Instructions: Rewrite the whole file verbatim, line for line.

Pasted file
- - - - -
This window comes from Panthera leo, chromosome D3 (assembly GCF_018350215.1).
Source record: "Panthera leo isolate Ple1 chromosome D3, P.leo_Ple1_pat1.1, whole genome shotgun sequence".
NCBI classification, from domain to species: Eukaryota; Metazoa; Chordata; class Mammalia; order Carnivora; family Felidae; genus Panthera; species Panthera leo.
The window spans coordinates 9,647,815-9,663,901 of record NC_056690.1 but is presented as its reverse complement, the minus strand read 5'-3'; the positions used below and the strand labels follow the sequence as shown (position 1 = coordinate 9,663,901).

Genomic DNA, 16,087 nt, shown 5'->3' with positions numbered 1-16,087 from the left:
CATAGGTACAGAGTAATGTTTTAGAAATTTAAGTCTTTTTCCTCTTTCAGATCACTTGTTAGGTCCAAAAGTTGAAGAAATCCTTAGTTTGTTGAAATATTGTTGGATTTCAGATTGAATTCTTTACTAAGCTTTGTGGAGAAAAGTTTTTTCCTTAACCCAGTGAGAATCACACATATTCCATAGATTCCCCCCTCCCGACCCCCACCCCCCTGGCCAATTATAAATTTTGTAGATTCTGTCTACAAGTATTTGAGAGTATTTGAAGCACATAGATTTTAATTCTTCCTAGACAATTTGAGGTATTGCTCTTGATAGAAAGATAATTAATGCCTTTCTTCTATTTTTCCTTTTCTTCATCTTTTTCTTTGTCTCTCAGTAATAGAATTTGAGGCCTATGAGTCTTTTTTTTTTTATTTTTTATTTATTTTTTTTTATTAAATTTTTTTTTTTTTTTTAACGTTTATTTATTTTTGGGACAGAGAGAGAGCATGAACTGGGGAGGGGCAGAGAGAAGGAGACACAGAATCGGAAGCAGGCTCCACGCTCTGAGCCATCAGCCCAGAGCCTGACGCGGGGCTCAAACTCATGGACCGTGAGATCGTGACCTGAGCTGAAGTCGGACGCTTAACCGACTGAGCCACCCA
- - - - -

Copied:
This window comes from Panthera leo, chromosome D3 (assembly GCF_018350215.1).
Source record: "Panthera leo isolate Ple1 chromosome D3, P.leo_Ple1_pat1.1, whole genome shotgun sequence".
NCBI classification, from domain to species: Eukaryota; Metazoa; Chordata; class Mammalia; order Carnivora; family Felidae; genus Panthera; species Panthera leo.
The window spans coordinates 9,647,815-9,663,901 of record NC_056690.1 but is presented as its reverse complement, the minus strand read 5'-3'; the positions used below and the strand labels follow the sequence as shown (position 1 = coordinate 9,663,901).

Genomic DNA, 16,087 nt, shown 5'->3' with positions numbered 1-16,087 from the left:
CATAGGTACAGAGTAATGTTTTAGAAATTTAAGTCTTTTTCCTCTTTCAGATCACTTGTTAGGTCCAAAAGTTGAAGAAATCCTTAGTTTGTTGAAATATTGTTGGATTTCAGATTGAATTCTTTACTAAGCTTTGTGGAGAAAAGTTTTTTCCTTAACCCAGTGAGAATCACACATATTCCATAGATTCCCCCCTCCCGACCCCCACCCCCCTGGCCAATTATAAATTTTGTAGATTCTGTCTACAAGTATTTGAGAGTATTTGAAGCACATAGATTTTAATTCTTCCTAGACAATTTGAGGTATTGCTCTTGATAGAAAGATAATTAATGCCTTTCTTCTATTTTTCCTTTTCTTCATCTTTTTCTTTGTCTCTCAGTAATAGAATTTGAGGCCTATGAGTCTTTTTTTTTTTATTTTTTATTTATTTTTTTTTATTAAATTTTTTTTTTTTTTTTAACGTTTATTTATTTTTGGGACAGAGAGAGAGCATGAACTGGGGAGGGGCAGAGAGAAGGAGACACAGAATCGGAAGCAGGCTCCACGCTCTGAGCCATCAGCCCAGAGCCTGACGCGGGGCTCAAACTCATGGACCGTGAGATCGTGACCTGAGCTGAAGTCGGACGCTTAACCGACTGAGCCACCCA